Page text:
A choir doesn’t just sing together — when they are performing the groups’ heart beats slow and synchronise, a new study found.
The study was published in the journal Frontiers in Neuroscience on July 9. Researchers brought high school choir singers into the lab, and studied their heart rates while they sang a Swedish hymn. When they started singing, their heart beats slowed and synchronised almost immediately.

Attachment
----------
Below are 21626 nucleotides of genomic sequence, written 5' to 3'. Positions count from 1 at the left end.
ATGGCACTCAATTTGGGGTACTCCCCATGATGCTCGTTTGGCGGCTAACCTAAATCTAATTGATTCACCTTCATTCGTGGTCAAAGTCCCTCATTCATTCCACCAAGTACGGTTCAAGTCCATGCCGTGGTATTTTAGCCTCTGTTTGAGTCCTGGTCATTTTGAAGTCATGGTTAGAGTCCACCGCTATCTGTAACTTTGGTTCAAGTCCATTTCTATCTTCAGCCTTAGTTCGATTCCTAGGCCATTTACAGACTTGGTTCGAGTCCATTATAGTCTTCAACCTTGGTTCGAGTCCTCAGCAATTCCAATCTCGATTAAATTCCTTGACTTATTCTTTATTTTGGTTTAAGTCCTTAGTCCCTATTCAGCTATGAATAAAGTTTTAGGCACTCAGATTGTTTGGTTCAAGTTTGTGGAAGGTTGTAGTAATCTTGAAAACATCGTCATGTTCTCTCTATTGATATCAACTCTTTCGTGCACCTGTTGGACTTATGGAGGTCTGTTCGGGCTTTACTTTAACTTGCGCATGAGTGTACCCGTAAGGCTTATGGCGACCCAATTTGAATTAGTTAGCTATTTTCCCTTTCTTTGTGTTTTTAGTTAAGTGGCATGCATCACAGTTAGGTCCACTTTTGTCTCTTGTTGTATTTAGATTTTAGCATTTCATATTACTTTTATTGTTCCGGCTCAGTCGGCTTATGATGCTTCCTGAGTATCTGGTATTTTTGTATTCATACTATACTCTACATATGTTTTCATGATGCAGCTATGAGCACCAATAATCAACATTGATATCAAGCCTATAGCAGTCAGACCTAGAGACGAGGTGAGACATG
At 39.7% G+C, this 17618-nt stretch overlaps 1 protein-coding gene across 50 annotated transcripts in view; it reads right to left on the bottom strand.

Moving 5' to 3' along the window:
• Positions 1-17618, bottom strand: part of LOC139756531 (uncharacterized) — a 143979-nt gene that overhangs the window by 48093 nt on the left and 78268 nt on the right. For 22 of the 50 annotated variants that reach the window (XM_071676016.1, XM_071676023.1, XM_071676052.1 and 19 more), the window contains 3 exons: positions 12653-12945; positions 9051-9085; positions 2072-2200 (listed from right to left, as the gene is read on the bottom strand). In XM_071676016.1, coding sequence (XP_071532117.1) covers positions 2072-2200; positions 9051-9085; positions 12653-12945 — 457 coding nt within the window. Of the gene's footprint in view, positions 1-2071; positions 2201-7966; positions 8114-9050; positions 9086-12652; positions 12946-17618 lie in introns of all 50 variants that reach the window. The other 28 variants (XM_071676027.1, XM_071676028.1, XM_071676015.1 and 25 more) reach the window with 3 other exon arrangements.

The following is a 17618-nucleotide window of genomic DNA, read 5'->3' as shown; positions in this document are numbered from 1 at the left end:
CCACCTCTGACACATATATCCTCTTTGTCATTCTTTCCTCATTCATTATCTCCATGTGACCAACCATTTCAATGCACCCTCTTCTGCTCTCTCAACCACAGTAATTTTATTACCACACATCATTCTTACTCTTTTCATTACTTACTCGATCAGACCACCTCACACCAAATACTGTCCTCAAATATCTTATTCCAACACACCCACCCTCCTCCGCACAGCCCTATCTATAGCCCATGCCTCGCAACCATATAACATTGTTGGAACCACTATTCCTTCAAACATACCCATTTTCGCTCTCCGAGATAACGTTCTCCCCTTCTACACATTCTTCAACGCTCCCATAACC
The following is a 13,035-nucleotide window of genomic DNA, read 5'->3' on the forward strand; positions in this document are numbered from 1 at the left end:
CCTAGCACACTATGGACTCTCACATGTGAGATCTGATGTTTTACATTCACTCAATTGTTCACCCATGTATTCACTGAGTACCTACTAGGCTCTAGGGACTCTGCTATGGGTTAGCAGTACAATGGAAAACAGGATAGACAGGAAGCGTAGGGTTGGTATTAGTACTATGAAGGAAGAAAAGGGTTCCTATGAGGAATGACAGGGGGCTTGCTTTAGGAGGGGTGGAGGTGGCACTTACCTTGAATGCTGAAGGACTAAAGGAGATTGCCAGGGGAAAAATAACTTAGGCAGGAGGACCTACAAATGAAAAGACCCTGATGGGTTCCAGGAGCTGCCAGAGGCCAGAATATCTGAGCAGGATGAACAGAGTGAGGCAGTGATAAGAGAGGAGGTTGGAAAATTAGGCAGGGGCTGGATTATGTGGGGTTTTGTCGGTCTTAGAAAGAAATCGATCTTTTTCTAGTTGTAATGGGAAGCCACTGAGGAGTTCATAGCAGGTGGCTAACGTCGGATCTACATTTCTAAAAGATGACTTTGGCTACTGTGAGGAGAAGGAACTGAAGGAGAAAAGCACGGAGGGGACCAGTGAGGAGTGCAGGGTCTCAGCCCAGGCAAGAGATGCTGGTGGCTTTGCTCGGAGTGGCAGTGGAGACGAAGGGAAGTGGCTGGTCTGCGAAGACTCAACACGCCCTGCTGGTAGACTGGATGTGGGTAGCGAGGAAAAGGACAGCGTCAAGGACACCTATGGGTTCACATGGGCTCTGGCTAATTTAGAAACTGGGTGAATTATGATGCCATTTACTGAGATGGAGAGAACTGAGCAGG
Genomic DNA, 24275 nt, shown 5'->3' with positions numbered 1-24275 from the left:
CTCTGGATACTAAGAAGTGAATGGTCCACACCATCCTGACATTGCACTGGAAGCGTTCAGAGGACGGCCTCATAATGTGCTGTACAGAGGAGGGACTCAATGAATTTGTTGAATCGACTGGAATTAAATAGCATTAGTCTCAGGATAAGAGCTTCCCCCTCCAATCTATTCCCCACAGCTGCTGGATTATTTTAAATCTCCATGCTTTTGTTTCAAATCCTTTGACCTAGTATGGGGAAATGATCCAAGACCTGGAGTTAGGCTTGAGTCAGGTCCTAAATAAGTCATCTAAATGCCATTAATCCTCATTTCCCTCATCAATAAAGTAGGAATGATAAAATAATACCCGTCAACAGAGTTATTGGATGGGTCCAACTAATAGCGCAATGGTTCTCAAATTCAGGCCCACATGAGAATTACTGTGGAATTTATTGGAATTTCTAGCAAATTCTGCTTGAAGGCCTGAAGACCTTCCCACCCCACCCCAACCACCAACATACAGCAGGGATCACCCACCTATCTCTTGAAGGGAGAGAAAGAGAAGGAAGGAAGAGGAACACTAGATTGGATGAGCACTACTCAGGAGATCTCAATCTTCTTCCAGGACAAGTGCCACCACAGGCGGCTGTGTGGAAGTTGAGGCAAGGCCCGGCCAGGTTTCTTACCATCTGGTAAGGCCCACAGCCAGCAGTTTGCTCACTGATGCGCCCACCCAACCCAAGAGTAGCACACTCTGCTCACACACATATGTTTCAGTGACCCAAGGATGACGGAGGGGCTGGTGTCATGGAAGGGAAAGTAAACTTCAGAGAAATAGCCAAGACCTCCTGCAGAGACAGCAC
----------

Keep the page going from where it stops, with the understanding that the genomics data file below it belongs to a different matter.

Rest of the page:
The rhythm of the beating is guided by the song’s tempo, the study authors said.
“When you sing the phrases, it is a form of guided breathing,” study researcher Bjorn Vickhoff of the Sahlgrenska Academy, told NPR. “You exhale on the phrases and breathe in between the phrases. When you exhale, the heart slows down.”
NOW WATCH: Briefing videos
Business Insider Emails & Alerts
Site highlights each day to your inbox.